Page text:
August 9, 2016Uncategorized

Week of 8/1/16: Secrets to Trading Success

Here is what we talked about with our full members this week:

  • The role of liquidity is perhaps the least understood yet most fundamentally important aspects of trading.
  • Volatility exaggerates both risk and potential rewards, and is one of the defining characteristics of the Forex market.
  • A clear understanding of liquidity and volatility in tandem, helps us understand much of what is happening in the market and why.
  • We look at a real market example of liquidity and volatility working in tandem during a major news announcement which shows the pitfalls of trading during these unpredictable conditions.



Facilitator: Bryan Stickney
Webinar Length: 19:18

[slide] [Complete Currency Trader – OPENING SLIDES]

[slide] [How Big is the FOREX Marketplace?]
Hey, everyone! Thank you, very much, for being here. Today is our weekly recap video for Complete Currency Trader and this is the week ending August 6th. It’s been a couple of weeks since we’ve done a recap video and I apologize for that–at some level. We were out of the country, enjoying some beach time and sun down in Puerto Rico with the family. That’s one of the benefits of being able to work online and trade–it’s that you’re able to pick up and go when you want to and you don’t have employees to worry about; you’re still able to operate your business remotely (as long as you have a good Internet connection and a laptop). We can continue to trade, which is a very, very key thing for us, as traders.

We also did our regular classes over the last couple of weeks for our full members and just to bring you up to speed on what we’ve been doing, I thought I’d record this quick video to hit a couple of different points for you. We’ve gone through quite a bit of our foundation work with our new, full members and what we covered was–[incomplete statement] We talked about the marketplace, what it is, how it works. We began discussing liquidity, volatility and, then, we talked about different market mechanics that come together for the different types of participants in the market and how that impacts [them] in our abilit[ies] to trade. Then, at the very end of the video I want to show you a quick piece on news and one of the reasons we talk about not trading news. It also gives a good visual of how these market mechanics all come together quickly.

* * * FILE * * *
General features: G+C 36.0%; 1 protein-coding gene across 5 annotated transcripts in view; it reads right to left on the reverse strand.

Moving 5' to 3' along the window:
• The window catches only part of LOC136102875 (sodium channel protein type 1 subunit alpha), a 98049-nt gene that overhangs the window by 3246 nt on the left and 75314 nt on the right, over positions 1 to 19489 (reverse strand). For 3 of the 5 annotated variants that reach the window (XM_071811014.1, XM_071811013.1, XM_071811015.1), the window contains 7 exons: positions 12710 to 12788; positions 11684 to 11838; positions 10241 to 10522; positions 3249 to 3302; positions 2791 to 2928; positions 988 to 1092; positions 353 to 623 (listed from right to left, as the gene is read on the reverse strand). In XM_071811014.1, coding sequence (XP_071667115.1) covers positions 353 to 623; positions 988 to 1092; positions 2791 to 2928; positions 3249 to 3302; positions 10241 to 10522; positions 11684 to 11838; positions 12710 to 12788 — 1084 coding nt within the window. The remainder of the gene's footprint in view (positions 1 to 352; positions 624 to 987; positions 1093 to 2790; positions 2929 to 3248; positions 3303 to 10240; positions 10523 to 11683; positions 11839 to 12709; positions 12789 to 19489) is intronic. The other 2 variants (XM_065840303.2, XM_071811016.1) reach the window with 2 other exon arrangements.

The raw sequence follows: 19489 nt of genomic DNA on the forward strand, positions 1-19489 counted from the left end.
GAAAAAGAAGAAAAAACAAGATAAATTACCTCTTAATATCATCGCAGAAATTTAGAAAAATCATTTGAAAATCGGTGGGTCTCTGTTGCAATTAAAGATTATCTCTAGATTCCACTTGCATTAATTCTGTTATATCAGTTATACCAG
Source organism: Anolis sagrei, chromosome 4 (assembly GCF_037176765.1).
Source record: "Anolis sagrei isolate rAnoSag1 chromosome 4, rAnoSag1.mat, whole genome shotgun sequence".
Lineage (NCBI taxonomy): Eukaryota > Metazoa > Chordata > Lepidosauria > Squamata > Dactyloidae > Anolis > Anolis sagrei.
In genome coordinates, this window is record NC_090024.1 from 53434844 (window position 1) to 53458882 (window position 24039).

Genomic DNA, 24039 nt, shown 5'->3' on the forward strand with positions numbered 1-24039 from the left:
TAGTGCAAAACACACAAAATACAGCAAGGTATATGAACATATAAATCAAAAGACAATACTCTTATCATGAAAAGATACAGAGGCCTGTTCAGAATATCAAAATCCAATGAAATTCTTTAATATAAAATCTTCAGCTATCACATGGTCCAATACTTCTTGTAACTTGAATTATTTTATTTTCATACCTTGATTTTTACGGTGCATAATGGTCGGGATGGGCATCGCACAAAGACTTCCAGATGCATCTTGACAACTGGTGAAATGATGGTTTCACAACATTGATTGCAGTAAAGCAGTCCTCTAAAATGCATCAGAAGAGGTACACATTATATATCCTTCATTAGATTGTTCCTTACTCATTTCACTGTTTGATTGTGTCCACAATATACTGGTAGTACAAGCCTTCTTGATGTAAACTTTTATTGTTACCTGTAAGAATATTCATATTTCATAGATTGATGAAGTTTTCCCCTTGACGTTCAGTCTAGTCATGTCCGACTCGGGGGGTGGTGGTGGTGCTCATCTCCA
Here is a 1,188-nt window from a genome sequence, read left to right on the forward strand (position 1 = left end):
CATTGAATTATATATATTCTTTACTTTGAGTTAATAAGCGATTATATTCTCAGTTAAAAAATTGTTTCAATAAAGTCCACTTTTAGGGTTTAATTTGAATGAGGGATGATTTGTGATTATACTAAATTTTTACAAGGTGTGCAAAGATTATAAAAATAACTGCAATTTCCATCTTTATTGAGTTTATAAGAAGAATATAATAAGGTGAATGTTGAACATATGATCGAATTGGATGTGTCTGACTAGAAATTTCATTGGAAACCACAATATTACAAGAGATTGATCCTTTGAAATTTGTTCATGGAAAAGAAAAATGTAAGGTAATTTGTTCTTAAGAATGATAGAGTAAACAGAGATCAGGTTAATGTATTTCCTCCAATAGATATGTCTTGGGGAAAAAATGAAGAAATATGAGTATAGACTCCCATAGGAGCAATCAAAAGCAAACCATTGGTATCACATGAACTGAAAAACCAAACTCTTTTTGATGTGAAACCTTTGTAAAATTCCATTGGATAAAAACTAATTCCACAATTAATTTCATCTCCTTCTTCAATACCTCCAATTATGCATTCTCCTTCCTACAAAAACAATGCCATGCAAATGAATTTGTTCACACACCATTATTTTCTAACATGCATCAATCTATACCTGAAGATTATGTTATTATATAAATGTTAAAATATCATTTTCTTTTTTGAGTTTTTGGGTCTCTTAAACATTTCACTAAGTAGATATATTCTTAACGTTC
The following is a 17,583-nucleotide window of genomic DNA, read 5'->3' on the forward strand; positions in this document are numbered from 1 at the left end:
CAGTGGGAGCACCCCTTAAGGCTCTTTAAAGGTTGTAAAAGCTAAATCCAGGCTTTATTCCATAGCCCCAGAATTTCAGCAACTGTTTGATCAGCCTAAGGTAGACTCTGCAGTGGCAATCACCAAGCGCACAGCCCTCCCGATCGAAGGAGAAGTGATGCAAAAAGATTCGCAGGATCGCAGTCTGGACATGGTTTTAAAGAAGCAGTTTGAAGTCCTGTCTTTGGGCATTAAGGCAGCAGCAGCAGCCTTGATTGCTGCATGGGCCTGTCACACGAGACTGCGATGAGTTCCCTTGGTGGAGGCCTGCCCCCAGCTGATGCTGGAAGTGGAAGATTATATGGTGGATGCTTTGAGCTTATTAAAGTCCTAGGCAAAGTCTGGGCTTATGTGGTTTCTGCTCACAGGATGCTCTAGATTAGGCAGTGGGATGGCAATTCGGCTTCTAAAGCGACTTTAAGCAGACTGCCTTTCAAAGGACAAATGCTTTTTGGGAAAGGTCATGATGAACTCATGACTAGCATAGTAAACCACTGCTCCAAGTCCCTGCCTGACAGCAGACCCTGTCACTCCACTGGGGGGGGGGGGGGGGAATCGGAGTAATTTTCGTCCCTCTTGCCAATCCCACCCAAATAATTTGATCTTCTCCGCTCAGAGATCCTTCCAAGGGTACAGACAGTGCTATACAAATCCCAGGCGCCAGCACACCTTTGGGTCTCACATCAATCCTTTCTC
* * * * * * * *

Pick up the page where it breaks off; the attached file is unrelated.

Today’s video will probably be a bit longer than the usual five to seven minutes simply because we have a lot to cover from not having recorded a recap for you in the last couple of weeks. So… let’s get to it!

To kick things off, we started with the FOREX marketplace, what it actually is–obviously, I can’t go through every piece of what everyone–every piece of every one of the trainings that we did for our full members, but I am going to hit the high parts to tie up all the pieces that I think are informative to the bulk of the people who are watching this video.

One of the things I really want to bring up to you is the FOREX marketplace. We often hear the number of five trillion dollar a day. The five-trillion-dollar-a-day number? We hear that kicked around quite a bit. ‘Challenge is, we don’t actually trade in that full, five-trillion-dollar-a-day market. FOREX is huge. It really is.

The thing is, we trade in the spot market, which is a fraction of that full, foreign exchange market. The spot market is where we exchange cash for cash. Right? We’re taking U. S. Dollars and exchanging them for Euros. We’re taking Dollars and exchanging them for Yen, and so on and so forth.

The FOREX market is a utilitarian market. That’s what it is: the spot market that we trade in–it’s the swap of currencies that happens between banks, it happens between corporations; it’s banks doing loans to other countries, it’s corporations making a transaction to make payroll in a different country than they’re operating in. That market–the stop market only accounts for one-and-a-half million trillion a day. Now, I say that kind of tongue-in-cheek because “only” one-and-a-half million trillion–it’s still a huge market and it’s still triple the size of the futures market which is the next largest market out there.

It’s still important to know that the number we hear bantered about with FOREX isn’t the market we’re actually trading in. Now, the other thing to understand about FOREX when we think about the market that we’re trading in and talking about–

[slide] [How Big is Speculative Trading?]

[cont.]… how big it actually is, is that we’re speculating within this and, as I mentioned, the FOREX market is utilitarian, so we’re trading within the spot market which is one-and-a-half million trillion of that five trillion today.

The speculative side within this stop market? That’s even smaller, as well! That’s only about twenty percent. Again, the remaining eighty percent of transactions have nothing to do with speculation. They’re there because they have to trade. They have to make payroll. They have to do loans; conduct business between governments, between banks, between businesses, between corporations that exist in other parts of the world.